KENLY, NC . As more and more fleets think about using different kinds of alternative fuels to power their trucks, from natural gas to biodiesel, they’ll need to make other maintenance and operationaladjustments as well, according to Shell Oil experts.
“Using alternative fuels can make a difference in terms of what type of engine oil you use or, more likely, the drain interval you need to follow,” said Chris Guerrero, global brand manager for Shell’s Rotella engine oil products line.
In an interview with FleetOwner at Shell’s 2011 “Super Rigs” show truck competition held here at the Kenly 95 Petro truckstop, several Shell executives stressed that a changeover to alternative fuels requires a variety of large and small adjustments to a fleet’s operation.
For example, Dan Arcy, Shell Lubricant’s OEM technical manager, noted that trucks equipped with spark-ignited natural gas engines need to use a low-ash engine oil formulation – one that produces ash amounts even lower that the CJ-4 blends designed for 2007 and 2010 emissions-compliant diesel engines.
“Take Cummins’ ISL-G truck spark-ignited truck engine that typically is powered by compressed natural gas (CNG),” he said. “Cummins wants a much lower ash engine oil formulation for that engine of around 0.6%, compared to the 1% ash level of CJ-4.”
That’s one reason why Shell developed its T3 NG 15W-40 motor oil, which it introduced in February last year.
However, for high pressure direct injection (HPDI) truck engines that use diesel fuel to “pilot ignite” the natural gas in the combustion chamber, CJ-4 engine oil should be used with a drain interval of 25,000 miles, Arcy added.
Biofuels, however, create a different set of issues, he pointed out. “In the case of biodiesel, the ‘organic’ material in the fuel can leave deposits that may affect engine oil viscosity,” Arcy said.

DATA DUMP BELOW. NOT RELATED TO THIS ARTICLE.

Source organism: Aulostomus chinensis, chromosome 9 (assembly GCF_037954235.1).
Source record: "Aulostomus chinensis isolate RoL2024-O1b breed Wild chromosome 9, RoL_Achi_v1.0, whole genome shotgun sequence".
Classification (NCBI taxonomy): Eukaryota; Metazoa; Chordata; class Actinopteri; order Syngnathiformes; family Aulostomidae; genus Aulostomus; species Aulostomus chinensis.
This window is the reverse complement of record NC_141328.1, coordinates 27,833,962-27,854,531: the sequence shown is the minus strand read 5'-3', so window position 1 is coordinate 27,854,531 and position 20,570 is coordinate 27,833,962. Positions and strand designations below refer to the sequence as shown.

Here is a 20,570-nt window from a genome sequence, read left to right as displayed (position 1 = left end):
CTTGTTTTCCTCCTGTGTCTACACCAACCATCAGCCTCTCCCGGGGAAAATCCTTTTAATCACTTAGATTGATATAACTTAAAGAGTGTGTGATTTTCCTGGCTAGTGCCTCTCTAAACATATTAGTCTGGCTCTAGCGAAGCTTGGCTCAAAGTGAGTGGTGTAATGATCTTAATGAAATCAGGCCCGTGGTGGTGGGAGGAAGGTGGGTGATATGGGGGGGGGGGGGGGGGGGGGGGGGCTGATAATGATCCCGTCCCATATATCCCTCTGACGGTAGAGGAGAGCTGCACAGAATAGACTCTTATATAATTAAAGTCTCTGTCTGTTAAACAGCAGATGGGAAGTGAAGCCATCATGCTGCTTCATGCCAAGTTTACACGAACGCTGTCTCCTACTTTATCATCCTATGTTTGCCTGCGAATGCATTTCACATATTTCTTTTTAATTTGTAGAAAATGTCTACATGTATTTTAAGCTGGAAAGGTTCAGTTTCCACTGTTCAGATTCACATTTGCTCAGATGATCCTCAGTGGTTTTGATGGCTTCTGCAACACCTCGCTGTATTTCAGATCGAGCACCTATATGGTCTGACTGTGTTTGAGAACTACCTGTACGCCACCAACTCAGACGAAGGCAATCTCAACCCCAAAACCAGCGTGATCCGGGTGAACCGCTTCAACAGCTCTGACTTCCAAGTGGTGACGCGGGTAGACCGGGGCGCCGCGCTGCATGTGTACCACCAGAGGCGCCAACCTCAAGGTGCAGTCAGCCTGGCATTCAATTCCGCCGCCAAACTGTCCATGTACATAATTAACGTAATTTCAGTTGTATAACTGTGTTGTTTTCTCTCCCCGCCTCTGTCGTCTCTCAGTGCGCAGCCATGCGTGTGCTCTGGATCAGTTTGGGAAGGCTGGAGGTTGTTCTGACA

For engines using B20 or lower biodiesel blends – where biodiesel makes up 20% or less of the overall fuel mixture – the standard 25,000 mile CJ-4 oil drain interval applies. However, for B50 blends and above, where biodiesel represents 50% or more of the fuel mixture, much shorter drain intervals are recommended, Arcy stressed.
He added, too, that the “source material” for biodiesel could affect drain interviews as well. For example, soybeans are predominantly used in the U.S. to make biodiesel, whereas in Europe rapeseed is the predominant material, changing yet again to palm oil in South America.
“This is also where oil analysis becomes a big player,” stressed Guerrero. “Regardless of how much biodiesel is used in the fuel mixture, a fleet needs an oil analysis program to verify that the motor oil’s viscosity is holding up as expected.”
Stepping back to look at the big picture, Tom Yu, Shell’s business development manager for LNG (liquefied natural gas), noted that fleets must take a “life cycle view” when contemplating a changeover to natural gas or other alternative fuel options.
“There are definitely fuel cost savings for fleets, especially in the case of natural gas, but there’s a significant upfront investment cost hurdle that fleets need to cross first,” he explained.
For example, in California, natural gas right now costs the equivalent of $1.10 per gallon, compared to well over $4 per gallon for diesel fuel. Yet trucks designed to run on natural gas – either CNG or LNG – costs significantly more than their diesel-only counterparts and the refueling infrastructure necessary to support them is still lacking in much of the U.S.
“The lack of a natural gas refueling infrastructure in North America is the real barrier to wide use of it as a transportation fuel,” Yu said. “Natural gas itself is widely abundant in North America, is a very clean fuel in terms of emissions, and is very affordable. But it will only really take off when an adequate refueling infrastructure gets put in place.”